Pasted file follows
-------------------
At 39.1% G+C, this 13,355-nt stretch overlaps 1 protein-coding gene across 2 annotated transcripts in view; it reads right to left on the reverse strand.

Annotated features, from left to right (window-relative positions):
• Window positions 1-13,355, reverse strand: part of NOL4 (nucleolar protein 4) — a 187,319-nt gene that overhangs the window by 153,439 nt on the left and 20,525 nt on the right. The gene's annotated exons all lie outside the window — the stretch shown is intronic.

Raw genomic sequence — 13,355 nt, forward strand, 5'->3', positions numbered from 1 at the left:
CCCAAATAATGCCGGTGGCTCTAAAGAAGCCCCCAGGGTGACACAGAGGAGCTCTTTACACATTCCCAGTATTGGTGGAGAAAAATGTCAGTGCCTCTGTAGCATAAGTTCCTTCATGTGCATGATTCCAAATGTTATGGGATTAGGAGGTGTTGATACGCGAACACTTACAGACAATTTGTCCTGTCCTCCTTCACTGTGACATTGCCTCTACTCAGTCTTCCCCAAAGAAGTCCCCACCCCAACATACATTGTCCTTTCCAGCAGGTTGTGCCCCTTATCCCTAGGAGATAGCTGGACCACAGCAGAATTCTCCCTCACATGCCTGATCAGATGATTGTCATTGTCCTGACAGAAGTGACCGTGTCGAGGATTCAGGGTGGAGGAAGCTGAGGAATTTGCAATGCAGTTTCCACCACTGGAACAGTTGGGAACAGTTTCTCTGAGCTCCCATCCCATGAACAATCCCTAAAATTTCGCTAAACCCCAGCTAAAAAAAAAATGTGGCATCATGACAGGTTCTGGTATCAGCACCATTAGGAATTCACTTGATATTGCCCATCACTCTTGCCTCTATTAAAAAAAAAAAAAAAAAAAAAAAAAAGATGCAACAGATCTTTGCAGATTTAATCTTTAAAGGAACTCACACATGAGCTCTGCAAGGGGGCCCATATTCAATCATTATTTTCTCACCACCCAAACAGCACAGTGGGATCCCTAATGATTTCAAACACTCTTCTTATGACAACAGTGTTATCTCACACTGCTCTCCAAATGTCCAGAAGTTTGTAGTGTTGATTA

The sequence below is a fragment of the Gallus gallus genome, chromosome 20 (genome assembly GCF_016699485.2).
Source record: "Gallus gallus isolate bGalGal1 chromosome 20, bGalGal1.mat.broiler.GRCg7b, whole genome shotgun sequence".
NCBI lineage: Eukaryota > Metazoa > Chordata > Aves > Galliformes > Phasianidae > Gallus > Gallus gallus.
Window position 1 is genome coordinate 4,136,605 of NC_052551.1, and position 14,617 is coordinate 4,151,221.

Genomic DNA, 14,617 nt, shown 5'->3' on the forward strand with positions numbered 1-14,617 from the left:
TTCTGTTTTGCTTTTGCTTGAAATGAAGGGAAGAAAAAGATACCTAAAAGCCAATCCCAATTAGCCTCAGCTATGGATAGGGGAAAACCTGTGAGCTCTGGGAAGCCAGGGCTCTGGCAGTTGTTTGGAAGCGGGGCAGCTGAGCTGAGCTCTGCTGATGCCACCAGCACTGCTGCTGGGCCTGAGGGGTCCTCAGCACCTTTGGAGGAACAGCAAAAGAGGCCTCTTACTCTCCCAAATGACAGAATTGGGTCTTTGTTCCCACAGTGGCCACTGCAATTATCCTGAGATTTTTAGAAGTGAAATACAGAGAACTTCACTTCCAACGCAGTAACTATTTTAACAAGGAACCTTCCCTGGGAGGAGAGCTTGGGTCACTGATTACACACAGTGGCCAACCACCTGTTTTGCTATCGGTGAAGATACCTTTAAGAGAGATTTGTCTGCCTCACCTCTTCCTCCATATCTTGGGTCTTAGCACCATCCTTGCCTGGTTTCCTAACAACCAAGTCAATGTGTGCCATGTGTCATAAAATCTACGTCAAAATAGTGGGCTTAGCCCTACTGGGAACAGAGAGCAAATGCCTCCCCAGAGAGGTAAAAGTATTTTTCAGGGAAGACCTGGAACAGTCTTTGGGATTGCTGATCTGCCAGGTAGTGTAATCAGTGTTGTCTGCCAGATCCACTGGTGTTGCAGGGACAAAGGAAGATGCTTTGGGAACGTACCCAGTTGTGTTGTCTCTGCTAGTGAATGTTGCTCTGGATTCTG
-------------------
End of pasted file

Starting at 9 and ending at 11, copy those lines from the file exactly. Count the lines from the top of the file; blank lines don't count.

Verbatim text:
Window position 1 is genome coordinate 4,136,605 of NC_052551.1, and position 14,617 is coordinate 4,151,221.

Genomic DNA, 14,617 nt, shown 5'->3' on the forward strand with positions numbered 1-14,617 from the left:
TTCTGTTTTGCTTTTGCTTGAAATGAAGGGAAGAAAAAGATACCTAAAAGCCAATCCCAATTAGCCTCAGCTATGGATAGGGGAAAACCTGTGAGCTCTGGGAAGCCAGGGCTCTGGCAGTTGTTTGGAAGCGGGGCAGCTGAGCTGAGCTCTGCTGATGCCACCAGCACTGCTGCTGGGCCTGAGGGGTCCTCAGCACCTTTGGAGGAACAGCAAAAGAGGCCTCTTACTCTCCCAAATGACAGAATTGGGTCTTTGTTCCCACAGTGGCCACTGCAATTATCCTGAGATTTTTAGAAGTGAAATACAGAGAACTTCACTTCCAACGCAGTAACTATTTTAACAAGGAACCTTCCCTGGGAGGAGAGCTTGGGTCACTGATTACACACAGTGGCCAACCACCTGTTTTGCTATCGGTGAAGATACCTTTAAGAGAGATTTGTCTGCCTCACCTCTTCCTCCATATCTTGGGTCTTAGCACCATCCTTGCCTGGTTTCCTAACAACCAAGTCAATGTGTGCCATGTGTCATAAAATCTACGTCAAAATAGTGGGCTTAGCCCTACTGGGAACAGAGAGCAAATGCCTCCCCAGAGAGGTAAAAGTATTTTTCAGGGAAGACCTGGAACAGTCTTTGGGATTGCTGATCTGCCAGGTAGTGTAATCAGTGTTGTCTGCCAGATCCACTGGTGTTGCAGGGACAAAGGAAGATGCTTTGGGAACGTACCCAGTTGTGTTGTCTCTGCTAGTGAATGTTGCTCTGGATTCTG